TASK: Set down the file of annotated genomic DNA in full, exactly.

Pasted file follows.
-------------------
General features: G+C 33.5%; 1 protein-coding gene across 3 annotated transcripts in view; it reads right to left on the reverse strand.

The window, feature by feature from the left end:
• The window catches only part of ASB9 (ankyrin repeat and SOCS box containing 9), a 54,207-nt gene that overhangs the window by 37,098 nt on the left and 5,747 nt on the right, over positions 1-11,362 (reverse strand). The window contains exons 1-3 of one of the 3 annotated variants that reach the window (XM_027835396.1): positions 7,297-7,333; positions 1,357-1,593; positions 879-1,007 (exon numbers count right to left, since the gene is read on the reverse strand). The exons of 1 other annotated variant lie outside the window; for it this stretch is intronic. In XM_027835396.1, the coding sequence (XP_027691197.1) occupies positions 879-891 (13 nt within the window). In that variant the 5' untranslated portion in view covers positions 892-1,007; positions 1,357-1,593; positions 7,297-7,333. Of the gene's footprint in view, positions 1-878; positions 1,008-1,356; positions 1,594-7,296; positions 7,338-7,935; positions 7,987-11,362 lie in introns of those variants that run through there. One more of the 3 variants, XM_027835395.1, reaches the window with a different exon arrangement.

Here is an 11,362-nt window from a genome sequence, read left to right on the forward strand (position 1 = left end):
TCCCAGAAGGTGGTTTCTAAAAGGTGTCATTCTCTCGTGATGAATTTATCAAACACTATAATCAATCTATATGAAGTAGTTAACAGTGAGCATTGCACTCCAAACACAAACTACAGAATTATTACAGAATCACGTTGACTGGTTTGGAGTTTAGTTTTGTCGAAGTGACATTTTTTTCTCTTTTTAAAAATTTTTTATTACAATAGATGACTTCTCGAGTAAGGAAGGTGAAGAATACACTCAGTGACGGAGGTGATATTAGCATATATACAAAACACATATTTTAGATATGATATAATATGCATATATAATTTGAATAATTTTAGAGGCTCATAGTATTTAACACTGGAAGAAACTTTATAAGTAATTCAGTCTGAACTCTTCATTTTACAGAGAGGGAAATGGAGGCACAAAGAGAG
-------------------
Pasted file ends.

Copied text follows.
General features: G+C 33.5%; 1 protein-coding gene across 3 annotated transcripts in view; it reads right to left on the reverse strand.

The window, feature by feature from the left end:
• The window catches only part of ASB9 (ankyrin repeat and SOCS box containing 9), a 54,207-nt gene that overhangs the window by 37,098 nt on the left and 5,747 nt on the right, over positions 1-11,362 (reverse strand). The window contains exons 1-3 of one of the 3 annotated variants that reach the window (XM_027835396.1): positions 7,297-7,333; positions 1,357-1,593; positions 879-1,007 (exon numbers count right to left, since the gene is read on the reverse strand). The exons of 1 other annotated variant lie outside the window; for it this stretch is intronic. In XM_027835396.1, the coding sequence (XP_027691197.1) occupies positions 879-891 (13 nt within the window). In that variant the 5' untranslated portion in view covers positions 892-1,007; positions 1,357-1,593; positions 7,297-7,333. Of the gene's footprint in view, positions 1-878; positions 1,008-1,356; positions 1,594-7,296; positions 7,338-7,935; positions 7,987-11,362 lie in introns of those variants that run through there. One more of the 3 variants, XM_027835395.1, reaches the window with a different exon arrangement.

Here is an 11,362-nt window from a genome sequence, read left to right on the forward strand (position 1 = left end):
TCCCAGAAGGTGGTTTCTAAAAGGTGTCATTCTCTCGTGATGAATTTATCAAACACTATAATCAATCTATATGAAGTAGTTAACAGTGAGCATTGCACTCCAAACACAAACTACAGAATTATTACAGAATCACGTTGACTGGTTTGGAGTTTAGTTTTGTCGAAGTGACATTTTTTTCTCTTTTTAAAAATTTTTTATTACAATAGATGACTTCTCGAGTAAGGAAGGTGAAGAATACACTCAGTGACGGAGGTGATATTAGCATATATACAAAACACATATTTTAGATATGATATAATATGCATATATAATTTGAATAATTTTAGAGGCTCATAGTATTTAACACTGGAAGAAACTTTATAAGTAATTCAGTCTGAACTCTTCATTTTACAGAGAGGGAAATGGAGGCACAAAGAGAG